Most companies follow the matching principle, which means the employer contributes a certain amount or percentage to every dollar that the employee defers to the plan.  When eligible employees don’t participate in their employer’s defined-contribution plan, they are technically leaving free money on the table.

According to Glassdoor, Google offers a 401(k) plan that matches 50 percent of the employee contribution, up to $8,250, meaning that Google will give you $4,125 ($8,250×0.50) in free money if you contribute the maximum amount. 

Google’s employee who chooses not to participate in the plan would leave $4,125 free money on the table. You need to figure out the maximum amount your employer is willing to match and contribute that amount to your 401(K) or your current profit-sharing plan.

 Do Not Diversify

With just three investment options, 401(k) administrators comply with ERISA.  The Employee Retirement Income Security Act of 1974 (ERISA) sets minimum standards for most voluntarily established retirement and health plans in private industry. 

According to Fidelity, one-quarter of all plan participants have their entire account in a single investment option. Diversification is the cardinal rule of investment. If you want a decent return and reduce investment-specific risk, you have to invest your retirement funds in more than one investment vehicle.

Hold too many of Your Employer’s Stocks

Too many employees hold too many of their employer’s stock.  Enron’s employees who invested most of their retirement funds in Enron’s stock lost everything when the company collapsed and filed for bankruptcy.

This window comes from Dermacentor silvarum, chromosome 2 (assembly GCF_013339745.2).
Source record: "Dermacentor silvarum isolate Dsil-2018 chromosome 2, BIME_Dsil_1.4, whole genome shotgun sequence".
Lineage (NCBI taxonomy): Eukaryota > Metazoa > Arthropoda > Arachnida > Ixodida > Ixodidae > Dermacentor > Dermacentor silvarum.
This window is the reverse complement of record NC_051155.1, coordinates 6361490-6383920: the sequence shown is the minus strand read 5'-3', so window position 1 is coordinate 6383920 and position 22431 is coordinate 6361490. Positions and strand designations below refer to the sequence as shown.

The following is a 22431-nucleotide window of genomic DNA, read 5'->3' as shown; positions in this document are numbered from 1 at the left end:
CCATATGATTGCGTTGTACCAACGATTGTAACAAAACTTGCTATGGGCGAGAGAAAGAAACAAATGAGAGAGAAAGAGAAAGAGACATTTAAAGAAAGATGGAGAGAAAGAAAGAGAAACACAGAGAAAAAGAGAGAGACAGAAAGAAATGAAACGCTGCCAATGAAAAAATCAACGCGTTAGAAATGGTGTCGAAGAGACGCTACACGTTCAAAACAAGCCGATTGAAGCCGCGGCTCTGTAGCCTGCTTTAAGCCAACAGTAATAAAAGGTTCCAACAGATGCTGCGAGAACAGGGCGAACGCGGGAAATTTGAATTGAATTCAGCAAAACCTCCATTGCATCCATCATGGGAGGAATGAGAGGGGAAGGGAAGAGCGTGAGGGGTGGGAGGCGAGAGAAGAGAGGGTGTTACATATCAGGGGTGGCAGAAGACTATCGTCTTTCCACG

Even if you are bullish on your company and love what you do, the cardinal rule is still applied.  You should never put all your eggs in one basket. Diversification protects you against idiosyncratic risk; you should always diversify.

Cash Out after Leaving the Job

401(K) is your account, which you can take with you if you end up leaving your job for whatever reason.  Too many people cashed out their 401(k) after they left their job. Defined-contribution plans let you contribute pretax income to the plan. 

When you cash out the plan before you turn 59 ½, you have to pay regular income tax and a 10% penalty.  So, if you are in the 25% tax bracket, you have to pay a 35 percent tax on the amount being withdrawn from the profit-sharing plan.

If you have $50,000 in your 401(k) plan and decide to cash it out early, you will pay $17,500 ($50,000×0.35) in taxes and penalties.  You have 60 days to rollover your employer-sponsored retirement plans without paying any taxes, penalties, or both.

Don’t Repay 401(k) Loan

If you need cash and don’t want to cash out your 401(k) due to taxes and penalty, you can reach out to your 401(k) administrator or HR Department and get a loan. You are borrowing from yourself. The loan charges interest around 8%, and you have five years to pay it back.

Many borrowers failed to pay back the 401(K) loan within five years.  The loan becomes a withdraw, and you have to pay income tax and penalty on the outstanding amount. 

Sometimes, you can withdraw from your defined-contribution plan (s) without income tax and a penalty for a down payment on a home. Check with your 401(k) administrator or HR Department before making the withdrawal.